Since this is our first blogpost, an introduction is in order. The Minga Foundation is a nonprofit organization with current projects in Ecuador, Malawi, and Uganda. Although Minga came into existence in 2010, its organizational predecessor Foundation Human Nature USA was founded in 2003. Many of us have been working together for over 10 years, and this is fitting. Why? Because Minga is about more than any of our individual projects; it’s about a set of ideals, friendships, and experiences that span all of our work and all of our time together.
For all of us Minga is about making idealism a way of life. Beyond implementing concrete projects in our partner communities, we also generate ideas of what a better world might look like, and concrete strategies to make these ideas real. How to achieve long-term sustainability in our projects? How to partner as equals with the communities in which we work? How to promote a culture of progressive activism rather than reactive ‘slacktivism’? How to create the conditions in which international aid is no longer necessary, i.e. how to put ourselves out of business? We wrestle with these questions in our Board meetings, in the classrooms where we teach, in the communities where we live, and now on this blog. Stay tuned.
That said, our idealism and the purpose of this blog goes beyond intellectual debates on international aid and economic development. Minga itself is a Quichua term which means ‘collective action towards a common goal’; a process by which individuals come together and invest their individual time and energy towards a shared goal or resource. Community participation and collective action are at the core of all of our individual projects. They are also at the core of who we are as a team and an organization.
We truly are a unique group with a unique model. We’ve grown over the past 11 years as an all volunteer board without physical office space or any of the overhead costs incurred by most non-profits. This is only possible because each of us as individuals is willing to give freely of our time and energy. This generosity applies also to our families, as well. Our parents, siblings, aunts, uncles, and cousins have all at some point made donations, organized publicity campaigns, and hosted annual retreats. They’ve served as accountants, consultants, fundraisers, and cheerleaders, even when Minga work and responsibilities made our lives more complicated. Our board members and their extended families constitute a living, breathing example of individuals devoting time and energy to a larger, shared cause.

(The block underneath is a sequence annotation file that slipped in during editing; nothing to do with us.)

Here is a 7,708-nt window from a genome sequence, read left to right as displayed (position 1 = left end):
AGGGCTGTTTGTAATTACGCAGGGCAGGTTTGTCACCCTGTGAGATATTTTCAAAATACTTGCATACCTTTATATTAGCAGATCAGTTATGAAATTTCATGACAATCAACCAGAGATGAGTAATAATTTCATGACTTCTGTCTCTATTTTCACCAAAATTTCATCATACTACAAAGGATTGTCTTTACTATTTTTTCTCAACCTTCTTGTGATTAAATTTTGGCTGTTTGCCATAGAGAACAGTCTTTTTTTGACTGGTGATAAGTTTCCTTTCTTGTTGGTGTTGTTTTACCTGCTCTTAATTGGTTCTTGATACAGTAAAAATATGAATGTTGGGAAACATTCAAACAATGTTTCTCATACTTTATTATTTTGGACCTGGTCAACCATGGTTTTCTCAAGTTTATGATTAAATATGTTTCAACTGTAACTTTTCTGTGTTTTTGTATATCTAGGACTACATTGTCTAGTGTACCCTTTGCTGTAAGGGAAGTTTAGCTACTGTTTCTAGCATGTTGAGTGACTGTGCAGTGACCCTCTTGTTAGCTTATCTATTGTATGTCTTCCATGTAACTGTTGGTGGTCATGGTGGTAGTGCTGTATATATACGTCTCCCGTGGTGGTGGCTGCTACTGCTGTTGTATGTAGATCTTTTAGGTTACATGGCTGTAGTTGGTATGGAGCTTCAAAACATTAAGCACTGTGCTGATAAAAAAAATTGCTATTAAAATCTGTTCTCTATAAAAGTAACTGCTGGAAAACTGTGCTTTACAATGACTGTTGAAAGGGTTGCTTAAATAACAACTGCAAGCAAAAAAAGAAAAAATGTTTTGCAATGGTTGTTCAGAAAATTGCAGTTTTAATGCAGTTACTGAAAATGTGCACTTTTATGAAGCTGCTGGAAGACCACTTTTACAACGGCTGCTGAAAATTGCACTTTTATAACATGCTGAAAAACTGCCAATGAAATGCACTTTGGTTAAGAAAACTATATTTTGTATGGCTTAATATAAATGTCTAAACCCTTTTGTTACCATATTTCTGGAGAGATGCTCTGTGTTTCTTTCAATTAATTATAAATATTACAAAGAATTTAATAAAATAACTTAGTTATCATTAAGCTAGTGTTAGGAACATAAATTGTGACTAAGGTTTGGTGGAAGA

You might ask, what is that cause? What is the shared resource generated by all of these individual efforts? The first and most obvious answer is the satisfaction of improving people’s daily lives. Eliminating malaria in El Paramo region of Ecuador; providing access to clean water in Kayunga County, Uganda; improving education outcomes in Kabadula, Malawi. These are results which all of us are proud of and which in and of themselves merit the above-described investments of time and energy.
However, the truth is that all of us get more from Minga than the satisfaction of doing good work. We’ve been with each other through the thick and thin; through moves and job changes, through personal accomplishments and personal crises. Laughter and smiles can be a scarce commodity in life, but every year we leave our organizational retreat with side pains from late night games of Charades and Balderdash. We are always there for each other, and the friendships and commitments we’ve developed go well beyond our work in international development.
There is nothing more idealistic than creating lasting friendships from a shared commitment to making the world a better place. So, you ask, what do we get from our investments of time and energy? Perhaps most importantly, we get each other; and for that reason this blog will also be about us. It will be about our jobs, our pass-times, our cities, and our pets. It will be about the people who make Minga possible. Check in with us to learn about our projects and our ideas, but also about our team and our experiences.
We are Minga. Minga is family. Come Minga with us!
-Dan Kselman, President, The Minga Foundation